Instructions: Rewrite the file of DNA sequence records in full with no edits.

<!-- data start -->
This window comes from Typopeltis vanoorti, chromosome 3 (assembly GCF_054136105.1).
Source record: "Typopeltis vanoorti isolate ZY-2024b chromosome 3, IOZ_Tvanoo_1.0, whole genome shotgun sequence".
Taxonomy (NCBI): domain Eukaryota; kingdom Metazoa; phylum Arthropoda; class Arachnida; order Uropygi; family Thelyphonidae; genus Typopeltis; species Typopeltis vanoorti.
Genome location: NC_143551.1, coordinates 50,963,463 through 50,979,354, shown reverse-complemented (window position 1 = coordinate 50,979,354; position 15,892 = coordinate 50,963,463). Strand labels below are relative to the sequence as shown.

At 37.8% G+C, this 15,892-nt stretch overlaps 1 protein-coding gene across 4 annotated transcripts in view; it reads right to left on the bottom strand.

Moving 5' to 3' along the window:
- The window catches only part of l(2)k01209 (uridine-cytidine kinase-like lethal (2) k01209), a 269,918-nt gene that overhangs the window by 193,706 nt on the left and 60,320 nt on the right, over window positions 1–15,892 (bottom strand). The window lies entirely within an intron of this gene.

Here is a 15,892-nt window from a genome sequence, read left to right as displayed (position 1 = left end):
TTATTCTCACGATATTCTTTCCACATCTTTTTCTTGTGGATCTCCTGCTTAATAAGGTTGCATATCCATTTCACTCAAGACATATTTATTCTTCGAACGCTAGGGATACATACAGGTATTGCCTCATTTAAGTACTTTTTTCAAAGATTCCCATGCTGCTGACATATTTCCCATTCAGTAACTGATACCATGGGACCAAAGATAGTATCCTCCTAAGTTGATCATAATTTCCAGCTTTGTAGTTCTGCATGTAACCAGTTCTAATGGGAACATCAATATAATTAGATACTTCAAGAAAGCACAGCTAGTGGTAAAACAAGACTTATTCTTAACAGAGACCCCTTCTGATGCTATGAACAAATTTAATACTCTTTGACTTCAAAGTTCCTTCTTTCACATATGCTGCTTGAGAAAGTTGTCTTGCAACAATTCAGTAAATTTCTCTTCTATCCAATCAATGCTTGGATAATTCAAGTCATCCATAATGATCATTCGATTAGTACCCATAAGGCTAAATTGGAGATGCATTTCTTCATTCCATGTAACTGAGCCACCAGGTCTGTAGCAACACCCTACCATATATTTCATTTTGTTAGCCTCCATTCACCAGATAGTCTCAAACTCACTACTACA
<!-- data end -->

This window comes from Typopeltis vanoorti, chromosome 3 (assembly GCF_054136105.1).
Source record: "Typopeltis vanoorti isolate ZY-2024b chromosome 3, IOZ_Tvanoo_1.0, whole genome shotgun sequence".
Taxonomy (NCBI): domain Eukaryota; kingdom Metazoa; phylum Arthropoda; class Arachnida; order Uropygi; family Thelyphonidae; genus Typopeltis; species Typopeltis vanoorti.
Genome location: NC_143551.1, coordinates 50,963,463 through 50,979,354, shown reverse-complemented (window position 1 = coordinate 50,979,354; position 15,892 = coordinate 50,963,463). Strand labels below are relative to the sequence as shown.

At 37.8% G+C, this 15,892-nt stretch overlaps 1 protein-coding gene across 4 annotated transcripts in view; it reads right to left on the bottom strand.

Moving 5' to 3' along the window:
- The window catches only part of l(2)k01209 (uridine-cytidine kinase-like lethal (2) k01209), a 269,918-nt gene that overhangs the window by 193,706 nt on the left and 60,320 nt on the right, over window positions 1–15,892 (bottom strand). The window lies entirely within an intron of this gene.

Here is a 15,892-nt window from a genome sequence, read left to right as displayed (position 1 = left end):
TTATTCTCACGATATTCTTTCCACATCTTTTTCTTGTGGATCTCCTGCTTAATAAGGTTGCATATCCATTTCACTCAAGACATATTTATTCTTCGAACGCTAGGGATACATACAGGTATTGCCTCATTTAAGTACTTTTTTCAAAGATTCCCATGCTGCTGACATATTTCCCATTCAGTAACTGATACCATGGGACCAAAGATAGTATCCTCCTAAGTTGATCATAATTTCCAGCTTTGTAGTTCTGCATGTAACCAGTTCTAATGGGAACATCAATATAATTAGATACTTCAAGAAAGCACAGCTAGTGGTAAAACAAGACTTATTCTTAACAGAGACCCCTTCTGATGCTATGAACAAATTTAATACTCTTTGACTTCAAAGTTCCTTCTTTCACATATGCTGCTTGAGAAAGTTGTCTTGCAACAATTCAGTAAATTTCTCTTCTATCCAATCAATGCTTGGATAATTCAAGTCATCCATAATGATCATTCGATTAGTACCCATAAGGCTAAATTGGAGATGCATTTCTTCATTCCATGTAACTGAGCCACCAGGTCTGTAGCAACACCCTACCATATATTTCATTTTGTTAGCCTCCATTCACCAGATAGTCTCAAACTCACTACTACA